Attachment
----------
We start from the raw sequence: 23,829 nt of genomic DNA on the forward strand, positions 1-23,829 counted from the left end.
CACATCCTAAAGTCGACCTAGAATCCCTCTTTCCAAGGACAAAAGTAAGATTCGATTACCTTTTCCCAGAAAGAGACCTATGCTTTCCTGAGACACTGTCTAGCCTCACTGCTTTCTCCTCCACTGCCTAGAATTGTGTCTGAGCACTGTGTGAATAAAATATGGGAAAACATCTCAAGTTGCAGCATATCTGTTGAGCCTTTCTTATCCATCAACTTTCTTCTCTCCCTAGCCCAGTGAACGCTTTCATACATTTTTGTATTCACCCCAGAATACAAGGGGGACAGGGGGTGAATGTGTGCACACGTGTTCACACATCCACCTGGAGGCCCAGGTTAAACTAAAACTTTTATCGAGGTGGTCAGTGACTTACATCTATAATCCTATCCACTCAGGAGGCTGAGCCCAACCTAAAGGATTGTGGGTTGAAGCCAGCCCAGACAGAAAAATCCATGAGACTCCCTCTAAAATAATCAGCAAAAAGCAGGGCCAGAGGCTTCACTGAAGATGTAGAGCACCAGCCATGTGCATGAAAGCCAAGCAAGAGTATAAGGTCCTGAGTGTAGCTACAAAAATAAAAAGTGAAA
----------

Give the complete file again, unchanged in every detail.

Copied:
We start from the raw sequence: 23,829 nt of genomic DNA on the forward strand, positions 1-23,829 counted from the left end.
CACATCCTAAAGTCGACCTAGAATCCCTCTTTCCAAGGACAAAAGTAAGATTCGATTACCTTTTCCCAGAAAGAGACCTATGCTTTCCTGAGACACTGTCTAGCCTCACTGCTTTCTCCTCCACTGCCTAGAATTGTGTCTGAGCACTGTGTGAATAAAATATGGGAAAACATCTCAAGTTGCAGCATATCTGTTGAGCCTTTCTTATCCATCAACTTTCTTCTCTCCCTAGCCCAGTGAACGCTTTCATACATTTTTGTATTCACCCCAGAATACAAGGGGGACAGGGGGTGAATGTGTGCACACGTGTTCACACATCCACCTGGAGGCCCAGGTTAAACTAAAACTTTTATCGAGGTGGTCAGTGACTTACATCTATAATCCTATCCACTCAGGAGGCTGAGCCCAACCTAAAGGATTGTGGGTTGAAGCCAGCCCAGACAGAAAAATCCATGAGACTCCCTCTAAAATAATCAGCAAAAAGCAGGGCCAGAGGCTTCACTGAAGATGTAGAGCACCAGCCATGTGCATGAAAGCCAAGCAAGAGTATAAGGTCCTGAGTGTAGCTACAAAAATAAAAAGTGAAA